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Investors are 'profoundly underinvested' in stocks, says Raymond James' Jeffrey Saut

Jeff Saut makes the bull case for stocks
Jeff Saut makes the bull case for stocks

A week-long stock market rally may be underway, but scores of investors may be missing out on it.

Raymond James Chief Investment Strategist Jeffrey Saut is out with a note, writing that the first part of the week has the potential to be strongly positive for stocks based on his latest technical models.

But there's a problem.

"People are still profoundly underinvested," Saut said Monday on CNBC's "Trading Nation."

The stock market is off to a good start this week. The Dow closed Monday up about 90 points, locking in its first three-day win streak since February. The S&P 500 and Nasdaq also ended in the green.

Plus, year-to-date 9 out of 11 S&P sectors are positive.

Saut says earnings and pro-business initiatives on Capitol Hill are major reasons why the stock market has a lot more room to run.

"Earnings are going to continue to surprise on the upside. I think the valuations are not all that skewed based on that earnings growth," he added.

According data compiled by CNBC, if overall earnings growth remains above 10.3 percent, it'll be the best quarterly growth since 2011's third quarter. The data also show revenue is growing at the strongest rate since the fourth quarter of that year.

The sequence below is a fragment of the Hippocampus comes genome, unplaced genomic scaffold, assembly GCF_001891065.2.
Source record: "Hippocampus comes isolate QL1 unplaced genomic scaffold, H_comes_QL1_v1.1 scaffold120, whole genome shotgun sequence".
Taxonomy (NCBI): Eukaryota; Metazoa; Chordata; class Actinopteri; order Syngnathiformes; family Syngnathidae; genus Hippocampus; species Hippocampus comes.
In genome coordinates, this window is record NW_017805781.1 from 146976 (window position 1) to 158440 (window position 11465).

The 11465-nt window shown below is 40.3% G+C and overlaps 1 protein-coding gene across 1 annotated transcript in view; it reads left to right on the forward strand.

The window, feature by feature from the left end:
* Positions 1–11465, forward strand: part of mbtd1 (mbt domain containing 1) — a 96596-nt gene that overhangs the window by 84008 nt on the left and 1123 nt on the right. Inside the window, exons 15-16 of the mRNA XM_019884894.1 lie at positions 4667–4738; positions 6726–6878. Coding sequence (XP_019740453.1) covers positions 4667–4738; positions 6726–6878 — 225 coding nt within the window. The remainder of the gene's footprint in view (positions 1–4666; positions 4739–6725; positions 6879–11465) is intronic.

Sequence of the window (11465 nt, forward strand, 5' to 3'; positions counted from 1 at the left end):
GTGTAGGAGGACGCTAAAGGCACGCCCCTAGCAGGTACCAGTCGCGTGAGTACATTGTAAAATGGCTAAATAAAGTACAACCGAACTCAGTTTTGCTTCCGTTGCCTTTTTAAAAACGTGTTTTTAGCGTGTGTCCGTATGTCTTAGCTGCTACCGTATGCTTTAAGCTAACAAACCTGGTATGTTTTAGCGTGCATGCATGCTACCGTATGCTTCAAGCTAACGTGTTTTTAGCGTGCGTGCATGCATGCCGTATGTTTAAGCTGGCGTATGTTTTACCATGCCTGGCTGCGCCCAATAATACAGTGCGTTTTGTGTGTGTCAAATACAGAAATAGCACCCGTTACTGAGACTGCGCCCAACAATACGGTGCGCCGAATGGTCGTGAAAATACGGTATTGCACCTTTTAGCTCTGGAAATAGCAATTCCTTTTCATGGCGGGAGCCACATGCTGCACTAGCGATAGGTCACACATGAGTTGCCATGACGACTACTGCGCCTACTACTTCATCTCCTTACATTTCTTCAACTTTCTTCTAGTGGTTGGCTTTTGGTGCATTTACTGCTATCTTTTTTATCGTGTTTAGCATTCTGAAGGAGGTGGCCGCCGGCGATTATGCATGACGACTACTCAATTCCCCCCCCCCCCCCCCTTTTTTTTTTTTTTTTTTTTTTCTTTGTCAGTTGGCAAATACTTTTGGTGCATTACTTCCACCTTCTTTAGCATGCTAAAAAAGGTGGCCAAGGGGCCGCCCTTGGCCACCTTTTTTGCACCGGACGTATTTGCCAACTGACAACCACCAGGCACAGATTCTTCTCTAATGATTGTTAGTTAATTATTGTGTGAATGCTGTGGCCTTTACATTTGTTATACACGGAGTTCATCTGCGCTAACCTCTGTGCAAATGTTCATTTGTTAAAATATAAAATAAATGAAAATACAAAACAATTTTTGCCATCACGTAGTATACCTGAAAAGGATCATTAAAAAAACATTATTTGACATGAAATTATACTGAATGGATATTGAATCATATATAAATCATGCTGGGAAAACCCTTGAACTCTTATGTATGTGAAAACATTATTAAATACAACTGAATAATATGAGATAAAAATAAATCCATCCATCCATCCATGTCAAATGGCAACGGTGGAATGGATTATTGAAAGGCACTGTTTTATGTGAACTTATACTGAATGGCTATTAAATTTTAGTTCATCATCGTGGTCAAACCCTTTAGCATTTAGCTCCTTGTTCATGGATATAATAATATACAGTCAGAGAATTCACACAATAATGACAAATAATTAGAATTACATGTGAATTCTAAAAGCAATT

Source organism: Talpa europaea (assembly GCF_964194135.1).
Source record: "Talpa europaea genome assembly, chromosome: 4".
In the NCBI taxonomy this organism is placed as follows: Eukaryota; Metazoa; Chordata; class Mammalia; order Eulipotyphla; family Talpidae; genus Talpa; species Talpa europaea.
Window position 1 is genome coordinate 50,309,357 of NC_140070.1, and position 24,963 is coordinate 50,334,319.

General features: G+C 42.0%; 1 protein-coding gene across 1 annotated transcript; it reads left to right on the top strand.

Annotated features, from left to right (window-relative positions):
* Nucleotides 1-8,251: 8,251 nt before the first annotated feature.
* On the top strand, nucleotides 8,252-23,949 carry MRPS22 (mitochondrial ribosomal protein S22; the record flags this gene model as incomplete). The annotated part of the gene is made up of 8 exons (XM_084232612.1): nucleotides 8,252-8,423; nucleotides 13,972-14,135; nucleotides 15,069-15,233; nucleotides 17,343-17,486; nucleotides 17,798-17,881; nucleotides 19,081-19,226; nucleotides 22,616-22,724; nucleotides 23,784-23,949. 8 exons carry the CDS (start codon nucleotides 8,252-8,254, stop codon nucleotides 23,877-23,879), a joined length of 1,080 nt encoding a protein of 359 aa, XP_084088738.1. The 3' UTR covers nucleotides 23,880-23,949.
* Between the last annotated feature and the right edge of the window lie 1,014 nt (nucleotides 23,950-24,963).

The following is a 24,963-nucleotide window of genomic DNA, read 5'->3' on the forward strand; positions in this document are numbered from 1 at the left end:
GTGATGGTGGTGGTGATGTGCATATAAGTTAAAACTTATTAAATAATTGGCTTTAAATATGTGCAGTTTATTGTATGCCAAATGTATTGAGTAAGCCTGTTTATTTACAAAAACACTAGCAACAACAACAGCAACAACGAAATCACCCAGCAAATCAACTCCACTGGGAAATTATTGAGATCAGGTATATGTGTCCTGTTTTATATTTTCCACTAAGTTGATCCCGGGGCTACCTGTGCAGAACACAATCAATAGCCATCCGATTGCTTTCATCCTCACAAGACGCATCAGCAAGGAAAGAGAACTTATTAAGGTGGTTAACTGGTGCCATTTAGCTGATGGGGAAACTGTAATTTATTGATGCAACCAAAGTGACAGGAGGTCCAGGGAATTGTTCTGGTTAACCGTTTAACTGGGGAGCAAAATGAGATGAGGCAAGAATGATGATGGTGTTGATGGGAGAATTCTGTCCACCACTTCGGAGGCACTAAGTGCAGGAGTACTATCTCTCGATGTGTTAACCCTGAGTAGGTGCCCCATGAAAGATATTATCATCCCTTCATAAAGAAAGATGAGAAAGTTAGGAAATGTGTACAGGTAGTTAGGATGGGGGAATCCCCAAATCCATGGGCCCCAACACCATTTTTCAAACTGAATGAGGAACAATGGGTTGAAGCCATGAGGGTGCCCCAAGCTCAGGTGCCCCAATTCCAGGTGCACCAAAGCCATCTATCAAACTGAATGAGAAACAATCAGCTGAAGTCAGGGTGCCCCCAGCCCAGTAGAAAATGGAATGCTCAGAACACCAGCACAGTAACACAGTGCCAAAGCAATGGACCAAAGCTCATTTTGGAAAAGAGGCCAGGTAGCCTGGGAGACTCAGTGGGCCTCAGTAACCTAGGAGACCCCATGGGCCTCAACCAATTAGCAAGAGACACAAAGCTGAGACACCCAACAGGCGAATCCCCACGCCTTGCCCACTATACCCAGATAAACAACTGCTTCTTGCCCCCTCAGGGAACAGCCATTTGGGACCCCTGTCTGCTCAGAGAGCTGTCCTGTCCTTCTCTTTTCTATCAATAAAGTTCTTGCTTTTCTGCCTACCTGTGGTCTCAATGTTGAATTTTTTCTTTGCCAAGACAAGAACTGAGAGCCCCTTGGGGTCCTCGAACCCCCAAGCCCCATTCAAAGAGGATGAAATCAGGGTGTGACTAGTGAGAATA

Saut predicts President Donald Trump will also have a significant role in the rally because his tax cuts and reform legislation will likely become a reality.

"We're trading around 18 ½ times this year's earnings. If we do get corporate reform, Thomson (One) suggests that for every 1 point drop in the corporate tax rate, it hypothetically adds a $1.31 to those earnings," he calculated.

Earlier this year, he scaled back his near-term market forecast.

Saut, who believes there's as many as eight years left in this bull market, had gone to cash the end January. He made that decision after models showed a pullback was on the way.

He said on April 20 on CNBC that the pause in the Trump rally would end soon. Since then, the S&P 500 is up more than 1.5 percent, and the Nasdaq has risen nearly 4 percent.

Even though Saut acknowledges he's a long-term secular bull, he says the rally doesn't come without risks.

"I worry about geopolitical events. I worry about this missile test that went off over North Korea over the weekend. I have to say that's my biggest worry," he said.